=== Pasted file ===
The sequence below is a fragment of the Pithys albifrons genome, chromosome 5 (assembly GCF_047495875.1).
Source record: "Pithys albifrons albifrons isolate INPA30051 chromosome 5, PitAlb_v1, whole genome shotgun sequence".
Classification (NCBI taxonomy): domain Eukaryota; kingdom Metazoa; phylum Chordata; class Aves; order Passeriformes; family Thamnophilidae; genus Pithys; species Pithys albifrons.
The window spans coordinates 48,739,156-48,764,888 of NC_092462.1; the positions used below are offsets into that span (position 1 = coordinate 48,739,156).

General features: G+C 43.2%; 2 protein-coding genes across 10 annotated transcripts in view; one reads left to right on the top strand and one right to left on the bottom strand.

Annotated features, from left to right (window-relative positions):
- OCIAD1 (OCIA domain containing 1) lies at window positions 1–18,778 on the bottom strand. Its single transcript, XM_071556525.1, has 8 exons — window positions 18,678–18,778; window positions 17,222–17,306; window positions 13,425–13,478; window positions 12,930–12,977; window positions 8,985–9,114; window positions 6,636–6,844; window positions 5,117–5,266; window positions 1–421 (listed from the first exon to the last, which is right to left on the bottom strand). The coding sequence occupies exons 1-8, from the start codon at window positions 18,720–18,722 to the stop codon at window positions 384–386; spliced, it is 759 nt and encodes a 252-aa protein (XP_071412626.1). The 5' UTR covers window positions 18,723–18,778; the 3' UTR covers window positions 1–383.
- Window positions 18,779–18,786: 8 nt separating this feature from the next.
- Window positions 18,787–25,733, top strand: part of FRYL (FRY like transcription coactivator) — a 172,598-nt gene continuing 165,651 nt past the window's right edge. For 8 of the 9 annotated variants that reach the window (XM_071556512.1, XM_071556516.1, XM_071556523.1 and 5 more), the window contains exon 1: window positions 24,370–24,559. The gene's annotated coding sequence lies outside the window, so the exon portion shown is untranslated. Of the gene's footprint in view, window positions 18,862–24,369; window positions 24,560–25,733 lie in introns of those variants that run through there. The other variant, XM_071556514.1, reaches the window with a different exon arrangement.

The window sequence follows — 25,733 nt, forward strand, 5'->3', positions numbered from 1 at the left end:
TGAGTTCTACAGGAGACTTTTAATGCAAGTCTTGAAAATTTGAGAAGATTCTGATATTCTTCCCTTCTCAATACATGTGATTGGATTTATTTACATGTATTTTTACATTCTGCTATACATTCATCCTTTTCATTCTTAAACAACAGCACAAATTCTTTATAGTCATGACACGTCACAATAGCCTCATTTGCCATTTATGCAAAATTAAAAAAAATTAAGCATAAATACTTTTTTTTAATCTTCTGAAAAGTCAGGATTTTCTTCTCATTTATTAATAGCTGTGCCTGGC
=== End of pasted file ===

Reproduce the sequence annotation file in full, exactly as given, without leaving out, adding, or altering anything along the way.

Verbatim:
The sequence below is a fragment of the Pithys albifrons genome, chromosome 5 (assembly GCF_047495875.1).
Source record: "Pithys albifrons albifrons isolate INPA30051 chromosome 5, PitAlb_v1, whole genome shotgun sequence".
Classification (NCBI taxonomy): domain Eukaryota; kingdom Metazoa; phylum Chordata; class Aves; order Passeriformes; family Thamnophilidae; genus Pithys; species Pithys albifrons.
The window spans coordinates 48,739,156-48,764,888 of NC_092462.1; the positions used below are offsets into that span (position 1 = coordinate 48,739,156).

General features: G+C 43.2%; 2 protein-coding genes across 10 annotated transcripts in view; one reads left to right on the top strand and one right to left on the bottom strand.

Annotated features, from left to right (window-relative positions):
- OCIAD1 (OCIA domain containing 1) lies at window positions 1–18,778 on the bottom strand. Its single transcript, XM_071556525.1, has 8 exons — window positions 18,678–18,778; window positions 17,222–17,306; window positions 13,425–13,478; window positions 12,930–12,977; window positions 8,985–9,114; window positions 6,636–6,844; window positions 5,117–5,266; window positions 1–421 (listed from the first exon to the last, which is right to left on the bottom strand). The coding sequence occupies exons 1-8, from the start codon at window positions 18,720–18,722 to the stop codon at window positions 384–386; spliced, it is 759 nt and encodes a 252-aa protein (XP_071412626.1). The 5' UTR covers window positions 18,723–18,778; the 3' UTR covers window positions 1–383.
- Window positions 18,779–18,786: 8 nt separating this feature from the next.
- Window positions 18,787–25,733, top strand: part of FRYL (FRY like transcription coactivator) — a 172,598-nt gene continuing 165,651 nt past the window's right edge. For 8 of the 9 annotated variants that reach the window (XM_071556512.1, XM_071556516.1, XM_071556523.1 and 5 more), the window contains exon 1: window positions 24,370–24,559. The gene's annotated coding sequence lies outside the window, so the exon portion shown is untranslated. Of the gene's footprint in view, window positions 18,862–24,369; window positions 24,560–25,733 lie in introns of those variants that run through there. The other variant, XM_071556514.1, reaches the window with a different exon arrangement.

The window sequence follows — 25,733 nt, forward strand, 5'->3', positions numbered from 1 at the left end:
TGAGTTCTACAGGAGACTTTTAATGCAAGTCTTGAAAATTTGAGAAGATTCTGATATTCTTCCCTTCTCAATACATGTGATTGGATTTATTTACATGTATTTTTACATTCTGCTATACATTCATCCTTTTCATTCTTAAACAACAGCACAAATTCTTTATAGTCATGACACGTCACAATAGCCTCATTTGCCATTTATGCAAAATTAAAAAAAATTAAGCATAAATACTTTTTTTTAATCTTCTGAAAAGTCAGGATTTTCTTCTCATTTATTAATAGCTGTGCCTGGC